The aging populations of Canada and the United States will challenge the ability of the continent’s social programs and workforces to adapt to a huge crop of retirees and, ultimately, a younger workforce—and the education sector is no exception. According to one report, however, that transition has already come and gone among Ontario’s teachers. And according to another story in the New York Times, an aging American professoriate might lead to a vastly different political climate at U.S. universities and colleges.
Ontario’s education system may be experiencing the results of an aging population—and the declining number of young people—according to a Sault Star article. It pointed to a sizable surplus of teachers in the province’s primary and secondary education system.
The Star said that 12,670 teachers were certified last year, but only 5,325 retired. Unlike other industries where that trend is reversed most of the baby-boom retirements—7,000 a year—happened between 1998 and 2002.
A 1995 Statcan survey also found that teachers retire young—before they are 60 years old, on average. They make above-average income, the report stated, which allows them to leave work sooner than their counterparts in other occupational categories.
At the time, the Statscan study said that even in 1995, universities might be training too many teachers based on the projected demand. Recent teaching grads are now having trouble finding jobs. 56 per cent of Ontario’s newest teachers could not find employment, according to the Ontario College of Teachers.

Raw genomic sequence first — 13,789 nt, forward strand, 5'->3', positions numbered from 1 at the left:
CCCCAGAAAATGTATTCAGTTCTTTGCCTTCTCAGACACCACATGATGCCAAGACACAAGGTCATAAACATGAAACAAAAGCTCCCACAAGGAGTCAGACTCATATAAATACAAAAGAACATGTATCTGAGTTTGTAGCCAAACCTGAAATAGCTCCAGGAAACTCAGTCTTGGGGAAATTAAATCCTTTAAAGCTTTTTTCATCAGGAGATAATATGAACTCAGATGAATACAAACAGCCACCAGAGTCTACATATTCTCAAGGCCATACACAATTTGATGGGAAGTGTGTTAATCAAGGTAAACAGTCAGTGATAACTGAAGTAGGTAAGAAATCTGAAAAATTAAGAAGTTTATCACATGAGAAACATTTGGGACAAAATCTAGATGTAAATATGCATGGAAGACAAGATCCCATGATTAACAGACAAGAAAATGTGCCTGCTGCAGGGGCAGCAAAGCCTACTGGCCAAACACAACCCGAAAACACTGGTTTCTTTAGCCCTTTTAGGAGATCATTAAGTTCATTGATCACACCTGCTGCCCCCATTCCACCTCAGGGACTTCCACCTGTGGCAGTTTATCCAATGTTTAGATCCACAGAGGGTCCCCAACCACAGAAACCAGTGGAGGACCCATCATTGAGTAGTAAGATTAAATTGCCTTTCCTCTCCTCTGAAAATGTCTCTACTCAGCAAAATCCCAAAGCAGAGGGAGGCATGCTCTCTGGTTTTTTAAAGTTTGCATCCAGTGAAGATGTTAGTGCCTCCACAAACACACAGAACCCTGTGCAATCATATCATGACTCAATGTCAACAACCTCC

Meanwhile, the New York Times reported recently that observers in the U.S. are concerned about the aging university professoriate. In 1969, only 22.5 per cent of professors were over the age of 50. Now, that number has jumped to 54 per cent. Only 10 per cent are 35 and under.
How quickly aging professors retire has much to do with “personal preferences and health, as well as how their pensions fare in the financial markets”, according to the Times.
The story explores the change in ideology that might be occurring among professors. The baby-boom generation attended university themselves during the 1960s, when social and political norms were challenged. National Association of Scholars executive director Peter W. Wood said that older professors are more likely to describe themselves as liberal than their younger counterparts. As they retire, liberals might become less abundant in front of classrooms.
UBC researcher Neil Gross participated in a study that looked at the political leanings of professors. He and co-author Solon Simmons wrote that their study shows support for the idea that, “in recent years, the trend has been toward increasing moderatism.”